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Partisanship and Passing the Potatoes

Mary Helen Kennerly

What happens when you defriend family on Facebook—and then find yourself sitting across from them at the holiday get together?  A 2016 study published in Science magazine showed that when families of mixed political affiliations gathered for holidays, their dinners were 30-50 minutes shorter than those of like-minded families. And in precincts where the most money was spent on political advertising that presidential-election year, this effect as much as tripled.

Now, in 2020, a contentious election has left most of us feeling touchy and uncertain, we’re weathering a pandemic for which precautions break along partisan lines, natural disasters have ravaged us, and racial reckonings have rocked our cities and social groups.

If we are White, memes on Facebook encourage us to call out racism among our relatives and friends at the dinner table, where call-outs that reference George Floyd’s or Breonna Taylor’s deaths feel like intolerable accusations to some and, to others, a way to make the world more equitable.  Politics that have been personal for many Black, Latinx, immigrant, of same-sex families for generations can take on sudden intensity for folks who are just finding out why.  And that intensity may also seem bewilderingly combative for those who are tuned more into local or individual concerns.      

As politics becomes for increasing numbers of us a matter of life and death—no longer a game, but a bloodsport, maybe we should ask: How convincing are our arguments, anyway?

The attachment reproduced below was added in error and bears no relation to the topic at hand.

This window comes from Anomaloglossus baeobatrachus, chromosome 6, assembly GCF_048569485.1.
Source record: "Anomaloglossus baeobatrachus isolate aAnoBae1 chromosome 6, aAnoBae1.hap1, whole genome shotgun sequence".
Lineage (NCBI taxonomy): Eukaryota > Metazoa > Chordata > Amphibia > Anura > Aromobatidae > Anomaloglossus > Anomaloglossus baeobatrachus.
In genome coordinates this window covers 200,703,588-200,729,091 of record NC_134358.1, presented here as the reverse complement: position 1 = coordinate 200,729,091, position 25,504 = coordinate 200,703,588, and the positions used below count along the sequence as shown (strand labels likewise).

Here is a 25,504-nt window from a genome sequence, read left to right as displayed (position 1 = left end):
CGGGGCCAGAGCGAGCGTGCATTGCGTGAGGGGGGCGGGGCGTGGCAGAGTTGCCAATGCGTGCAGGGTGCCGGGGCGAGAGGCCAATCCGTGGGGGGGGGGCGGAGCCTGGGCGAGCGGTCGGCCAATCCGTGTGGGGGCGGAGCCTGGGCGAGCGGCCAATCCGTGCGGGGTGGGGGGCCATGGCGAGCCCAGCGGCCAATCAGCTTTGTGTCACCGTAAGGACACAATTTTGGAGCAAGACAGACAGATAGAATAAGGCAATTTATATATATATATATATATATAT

We all know the dismay of presenting an articulate and well-considered position to a loved one, and finding that they don’t agree despite our clarity or claims to moral high ground.  But legal scholar and Holberg Prize-winner, Cass Sunstein, writes that in instances of high-intensity political debate, we experience “group polarization,” or taking a more extreme position during an argument than we otherwise might. And every time we face opposition in groups, we become more entrenched.  So relatives who react in ways we attribute to irrationality or bias are simply experiencing the same polarization pulls us away from them, too.

If we can give up on trying to convince our relatives that they’re wrong, this may enable us to stay on speaking terms, but how can we honor the intensity of our political causes, and advance them?  And if we recognize that gladiatorial rhetoric at the dinner table isn’t the way to change anyone’s mind, how can we overcome our dismay in order to ask great-auntie to pass the gravy?  I’ve come up with a few tips borne of years of crossing the Mason-Dixon Line for the holidays, and with an assist from Jeanne Safer, author of I Love You but I Hate You: How to Protect Your Intimate Relationships in a Poisonous Partisan World (2019):

  • Learn what relatives who disagree with you value and what they fear. 
  • Listen: you will have the whole rest of the year to see them repost memes and hear cable news hosts characterize their positions.  Take this chance to hear a political viewpoint directly from the opposition (your own goofy uncle, who maybe taught you how to armpit-fart, remember?)  Family gatherings give you that opportunity—if you can stomach it.  The most influential people in our political sphere have been telling us not to turn away from the challenging conversations.  But showing contempt, Safer writes, never “convinces or charms anyone, ever.”  Try seeing your work as hearing without revulsion and seeking to understand.  If it feels too much like ceding ground, think of it as gathering intel for your like-minded buddies back home.  Whatever it takes to keep you engaged without reacting.  You may find that you accidentally create space for that disagreeable in-law to understand you.  Isn’t understanding what you hoped you’d get when you labored over that last Facebook post?  What happens if you extend it first?